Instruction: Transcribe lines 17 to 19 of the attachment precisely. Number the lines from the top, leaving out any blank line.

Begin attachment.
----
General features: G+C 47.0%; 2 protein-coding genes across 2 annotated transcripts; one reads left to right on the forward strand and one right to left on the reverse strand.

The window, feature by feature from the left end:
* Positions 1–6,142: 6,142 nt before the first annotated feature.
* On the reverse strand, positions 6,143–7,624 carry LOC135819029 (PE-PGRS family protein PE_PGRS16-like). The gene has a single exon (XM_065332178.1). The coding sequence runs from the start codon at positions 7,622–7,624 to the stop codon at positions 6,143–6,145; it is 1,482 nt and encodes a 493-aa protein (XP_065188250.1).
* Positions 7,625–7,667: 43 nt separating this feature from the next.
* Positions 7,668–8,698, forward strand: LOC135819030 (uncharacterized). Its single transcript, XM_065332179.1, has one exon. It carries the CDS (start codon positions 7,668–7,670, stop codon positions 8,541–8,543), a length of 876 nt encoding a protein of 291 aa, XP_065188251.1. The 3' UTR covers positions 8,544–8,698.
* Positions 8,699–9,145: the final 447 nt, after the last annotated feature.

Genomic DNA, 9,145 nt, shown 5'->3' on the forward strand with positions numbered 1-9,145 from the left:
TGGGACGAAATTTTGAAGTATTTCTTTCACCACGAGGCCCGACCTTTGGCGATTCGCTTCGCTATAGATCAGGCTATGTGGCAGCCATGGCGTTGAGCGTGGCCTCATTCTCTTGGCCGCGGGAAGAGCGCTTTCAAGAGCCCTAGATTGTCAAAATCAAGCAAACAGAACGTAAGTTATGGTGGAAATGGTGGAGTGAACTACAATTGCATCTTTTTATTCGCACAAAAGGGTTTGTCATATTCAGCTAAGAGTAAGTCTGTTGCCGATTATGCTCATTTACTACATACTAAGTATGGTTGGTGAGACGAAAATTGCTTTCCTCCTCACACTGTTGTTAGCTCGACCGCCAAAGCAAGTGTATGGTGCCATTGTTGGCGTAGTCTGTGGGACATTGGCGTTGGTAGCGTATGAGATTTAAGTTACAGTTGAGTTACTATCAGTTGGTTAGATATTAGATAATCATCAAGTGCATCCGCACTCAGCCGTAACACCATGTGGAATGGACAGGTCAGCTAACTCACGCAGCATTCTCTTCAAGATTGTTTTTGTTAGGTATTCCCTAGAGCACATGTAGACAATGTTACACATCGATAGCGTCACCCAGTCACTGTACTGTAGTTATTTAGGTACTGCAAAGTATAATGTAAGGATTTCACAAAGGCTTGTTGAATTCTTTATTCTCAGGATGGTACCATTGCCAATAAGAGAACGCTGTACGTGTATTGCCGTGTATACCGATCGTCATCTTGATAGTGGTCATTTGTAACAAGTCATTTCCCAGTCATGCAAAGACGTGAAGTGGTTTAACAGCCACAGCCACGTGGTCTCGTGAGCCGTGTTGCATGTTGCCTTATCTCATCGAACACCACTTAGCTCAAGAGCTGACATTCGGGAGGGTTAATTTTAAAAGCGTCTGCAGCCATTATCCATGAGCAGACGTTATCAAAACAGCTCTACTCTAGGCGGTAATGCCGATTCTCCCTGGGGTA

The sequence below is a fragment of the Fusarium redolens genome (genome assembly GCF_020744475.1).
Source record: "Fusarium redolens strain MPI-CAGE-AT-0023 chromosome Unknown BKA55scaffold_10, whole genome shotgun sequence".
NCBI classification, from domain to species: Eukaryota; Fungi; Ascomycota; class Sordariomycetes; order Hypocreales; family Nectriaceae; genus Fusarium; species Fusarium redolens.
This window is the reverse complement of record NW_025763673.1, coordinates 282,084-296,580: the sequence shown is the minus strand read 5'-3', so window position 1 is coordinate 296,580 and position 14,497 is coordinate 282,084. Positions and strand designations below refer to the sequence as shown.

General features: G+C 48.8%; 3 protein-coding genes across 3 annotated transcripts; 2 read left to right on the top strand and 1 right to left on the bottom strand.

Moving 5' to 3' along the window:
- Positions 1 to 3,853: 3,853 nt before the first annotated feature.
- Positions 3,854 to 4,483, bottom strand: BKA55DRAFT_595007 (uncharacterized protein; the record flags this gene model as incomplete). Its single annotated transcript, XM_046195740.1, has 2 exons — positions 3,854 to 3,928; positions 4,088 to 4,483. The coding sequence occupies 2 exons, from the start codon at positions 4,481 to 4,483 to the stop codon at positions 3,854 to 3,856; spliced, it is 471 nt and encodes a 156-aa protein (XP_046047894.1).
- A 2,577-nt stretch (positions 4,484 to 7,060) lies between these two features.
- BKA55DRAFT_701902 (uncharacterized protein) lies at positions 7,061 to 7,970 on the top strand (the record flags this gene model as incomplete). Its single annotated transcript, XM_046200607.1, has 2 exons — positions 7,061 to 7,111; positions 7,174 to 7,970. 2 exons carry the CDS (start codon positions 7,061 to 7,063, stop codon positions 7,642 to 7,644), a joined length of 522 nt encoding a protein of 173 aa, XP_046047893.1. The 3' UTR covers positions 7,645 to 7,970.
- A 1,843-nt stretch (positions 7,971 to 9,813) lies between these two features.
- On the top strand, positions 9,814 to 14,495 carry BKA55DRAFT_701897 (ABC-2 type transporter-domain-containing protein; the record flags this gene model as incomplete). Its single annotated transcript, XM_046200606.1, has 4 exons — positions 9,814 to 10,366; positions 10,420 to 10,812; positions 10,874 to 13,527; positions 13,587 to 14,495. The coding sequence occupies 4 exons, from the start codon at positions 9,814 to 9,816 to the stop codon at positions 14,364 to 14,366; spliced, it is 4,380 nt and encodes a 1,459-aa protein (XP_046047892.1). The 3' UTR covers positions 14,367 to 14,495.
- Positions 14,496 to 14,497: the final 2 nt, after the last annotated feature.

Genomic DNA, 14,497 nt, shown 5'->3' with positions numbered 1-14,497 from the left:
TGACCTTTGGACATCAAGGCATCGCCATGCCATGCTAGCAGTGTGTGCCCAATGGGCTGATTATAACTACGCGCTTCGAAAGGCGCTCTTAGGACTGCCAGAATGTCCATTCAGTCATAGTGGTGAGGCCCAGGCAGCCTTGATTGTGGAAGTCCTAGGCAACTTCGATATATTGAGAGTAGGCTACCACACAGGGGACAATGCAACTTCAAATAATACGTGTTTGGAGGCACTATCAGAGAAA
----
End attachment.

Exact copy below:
- Positions 3,854 to 4,483, bottom strand: BKA55DRAFT_595007 (uncharacterized protein; the record flags this gene model as incomplete). Its single annotated transcript, XM_046195740.1, has 2 exons — positions 3,854 to 3,928; positions 4,088 to 4,483. The coding sequence occupies 2 exons, from the start codon at positions 4,481 to 4,483 to the stop codon at positions 3,854 to 3,856; spliced, it is 471 nt and encodes a 156-aa protein (XP_046047894.1).
- A 2,577-nt stretch (positions 4,484 to 7,060) lies between these two features.
- BKA55DRAFT_701902 (uncharacterized protein) lies at positions 7,061 to 7,970 on the top strand (the record flags this gene model as incomplete). Its single annotated transcript, XM_046200607.1, has 2 exons — positions 7,061 to 7,111; positions 7,174 to 7,970. 2 exons carry the CDS (start codon positions 7,061 to 7,063, stop codon positions 7,642 to 7,644), a joined length of 522 nt encoding a protein of 173 aa, XP_046047893.1. The 3' UTR covers positions 7,645 to 7,970.